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Why you should skip car loans from dealerships

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If you are buying a car soon, you’ll need to line up financing to ensure the transaction goes smoothly. You have the option to finance the car through your bank, credit union or an online lender. Or you can use in-house financing offered by the dealership.  

It can be tempting to get an auto loan from the dealership because it’s convenient and you can handle the entire transaction in one sitting. Still, you could be better off looking for financing elsewhere, as shopping around often opens the door to better deals.  

3 reasons not to get your auto loan from a dealership 

There are a few key reasons why you may be better off getting financing from a bank, credit union or online lender than from a dealership. 

1. You can save time at the dealership and negotiate more effectively 

If you go into the dealership preapproved for an auto loan, you will save time and have more sway during negotiations. In terms of saving time, you won’t have to fill out a loan application and wait for the dealer to shop your information around to lenders they partner with.  

Plus, you will have more leverage to negotiate the best deal on a vehicle without having to worry about financing. You may also have the leverage you need to negotiate a lower interest if you’d still like to explore dealer financing. 

The car salesperson’s attempts at convincing you to explore higher-priced vehicles will likely be unsuccessful as well. Some car salespeople entice customers with affordable monthly payments, when the reality is they simply extend the loan term to get you a “better deal” that costs more interest. But with a loan offer in hand, you can politely deny their request.  

2. Dealers can mark up interest rates  

When you finance through a dealership, they do all the legwork for you. So, it’s not uncommon to receive an interest rate that’s higher than what you could qualify for if you secured financing on your own.  

The difference in rates, or markup, is how the dealership is compensated for handling the financing portion of the transaction. Considering it’s relatively easy to shop around and apply for an auto loan, it may not be sensible to pay the higher interest rate.  

3. You could get a better rate with your bank or credit union  

It’s not uncommon for banks and credit unions to give better rates to existing customers. However, dealerships view all customers in the same light, although having good or excellent credit means you’ll get better loan terms.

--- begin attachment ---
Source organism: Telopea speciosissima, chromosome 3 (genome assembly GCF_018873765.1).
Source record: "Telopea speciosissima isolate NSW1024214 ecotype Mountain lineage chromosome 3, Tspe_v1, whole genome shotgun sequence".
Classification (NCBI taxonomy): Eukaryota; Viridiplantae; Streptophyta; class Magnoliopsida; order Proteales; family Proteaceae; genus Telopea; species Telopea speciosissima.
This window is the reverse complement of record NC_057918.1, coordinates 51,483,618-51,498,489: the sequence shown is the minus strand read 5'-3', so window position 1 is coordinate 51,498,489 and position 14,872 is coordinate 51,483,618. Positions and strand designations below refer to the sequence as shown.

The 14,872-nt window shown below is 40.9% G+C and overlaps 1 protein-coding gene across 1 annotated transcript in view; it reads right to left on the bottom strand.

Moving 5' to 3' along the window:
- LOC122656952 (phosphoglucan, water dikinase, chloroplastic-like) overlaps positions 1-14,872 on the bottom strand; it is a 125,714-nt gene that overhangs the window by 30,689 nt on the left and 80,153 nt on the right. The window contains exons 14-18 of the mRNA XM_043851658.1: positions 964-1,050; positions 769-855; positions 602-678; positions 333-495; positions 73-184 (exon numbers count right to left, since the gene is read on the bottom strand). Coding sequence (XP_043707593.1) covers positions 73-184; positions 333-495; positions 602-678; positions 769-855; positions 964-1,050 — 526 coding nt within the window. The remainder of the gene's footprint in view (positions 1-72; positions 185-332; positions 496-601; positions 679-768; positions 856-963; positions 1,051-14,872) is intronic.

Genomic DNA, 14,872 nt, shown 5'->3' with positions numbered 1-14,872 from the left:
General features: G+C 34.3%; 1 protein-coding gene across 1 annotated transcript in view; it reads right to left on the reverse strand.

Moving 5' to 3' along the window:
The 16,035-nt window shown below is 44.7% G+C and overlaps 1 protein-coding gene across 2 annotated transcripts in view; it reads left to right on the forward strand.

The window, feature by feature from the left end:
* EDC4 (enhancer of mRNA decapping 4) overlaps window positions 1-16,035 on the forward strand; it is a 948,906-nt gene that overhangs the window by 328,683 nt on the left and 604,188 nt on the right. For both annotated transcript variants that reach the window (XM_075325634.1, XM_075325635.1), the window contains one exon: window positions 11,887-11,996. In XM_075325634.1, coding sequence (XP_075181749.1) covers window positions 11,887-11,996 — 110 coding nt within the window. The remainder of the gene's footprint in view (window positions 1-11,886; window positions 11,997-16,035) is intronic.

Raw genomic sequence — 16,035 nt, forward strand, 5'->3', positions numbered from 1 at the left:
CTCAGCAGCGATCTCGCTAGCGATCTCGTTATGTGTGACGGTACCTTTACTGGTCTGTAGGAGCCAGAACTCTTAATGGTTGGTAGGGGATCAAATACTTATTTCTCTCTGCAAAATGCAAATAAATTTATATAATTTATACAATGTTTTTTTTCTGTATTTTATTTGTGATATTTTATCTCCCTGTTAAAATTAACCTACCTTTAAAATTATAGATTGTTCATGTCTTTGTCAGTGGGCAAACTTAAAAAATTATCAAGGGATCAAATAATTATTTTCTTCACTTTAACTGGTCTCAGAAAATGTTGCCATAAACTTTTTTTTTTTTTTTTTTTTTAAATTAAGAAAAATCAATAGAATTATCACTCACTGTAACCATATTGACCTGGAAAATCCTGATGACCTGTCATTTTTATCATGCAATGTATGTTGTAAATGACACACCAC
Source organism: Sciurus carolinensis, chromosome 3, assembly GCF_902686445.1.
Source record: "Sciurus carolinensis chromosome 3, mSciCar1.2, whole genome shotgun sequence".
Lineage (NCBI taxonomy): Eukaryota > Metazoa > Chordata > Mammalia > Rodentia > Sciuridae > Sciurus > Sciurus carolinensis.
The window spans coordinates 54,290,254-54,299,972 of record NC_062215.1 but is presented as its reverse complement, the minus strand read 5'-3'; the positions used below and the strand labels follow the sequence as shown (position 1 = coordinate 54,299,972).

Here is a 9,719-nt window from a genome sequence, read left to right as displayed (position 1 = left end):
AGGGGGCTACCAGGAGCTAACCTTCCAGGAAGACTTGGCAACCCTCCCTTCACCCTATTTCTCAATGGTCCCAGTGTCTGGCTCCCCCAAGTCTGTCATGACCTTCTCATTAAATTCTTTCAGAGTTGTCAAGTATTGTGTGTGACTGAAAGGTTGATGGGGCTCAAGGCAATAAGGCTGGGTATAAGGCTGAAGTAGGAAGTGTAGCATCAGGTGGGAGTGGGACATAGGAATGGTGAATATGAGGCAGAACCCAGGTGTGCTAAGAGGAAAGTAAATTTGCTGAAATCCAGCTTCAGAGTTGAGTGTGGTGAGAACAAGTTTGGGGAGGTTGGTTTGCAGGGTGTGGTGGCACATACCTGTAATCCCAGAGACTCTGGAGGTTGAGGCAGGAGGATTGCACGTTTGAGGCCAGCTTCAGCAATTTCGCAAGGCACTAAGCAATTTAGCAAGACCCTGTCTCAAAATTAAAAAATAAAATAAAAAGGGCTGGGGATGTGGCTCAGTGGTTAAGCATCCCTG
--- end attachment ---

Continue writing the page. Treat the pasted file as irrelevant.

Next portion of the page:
You’ll typically get the best deal from credit unions. They’re member-owned and focus on maximizing cost savings for account holders.  

In fact, the average interest rate for a 60-month new car loan from a credit union was 2.79 percent in December of 2021, according to the National Credit Union Administration. However, the same loan from a bank came with an interest rate of 4.71 percent.  

Is dealership financing ever a better deal? 

You will likely get an auto loan with a competitive rate through your bank or credit union. However, there are instances where dealership financing could be a better deal.  

  • The dealer offers promotional financing, as low as 0 percent APR (Annual Percentage Rate), on select new models when you finance in house. 
  • The dealership can match or beat the auto loan offer you received from your bank, credit union or an online lender.  
  • You have bad credit and can’t get approved for a subprime loan elsewhere.   

Next steps 

When you’re ready to apply for an auto loan, check your credit score to avoid any surprises at the dealership. Also, research lenders to find the best options. Consider using Bankrate’s auto loan finder to view quotes without affecting your credit score. But if you don’t like the rate quotes you receive or have less than perfect credit and are having trouble getting approved for a loan, it may be worthwhile to explore dealer financing. 


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Written by
Allison Martin
Allison Martin's work began over 10 years ago as a digital content strategist, and she’s since been published in several leading financial outlets, including The Wall Street Journal, MSN Money, MoneyTalksNews, Investopedia, Experian and
Edited by
Auto loans editor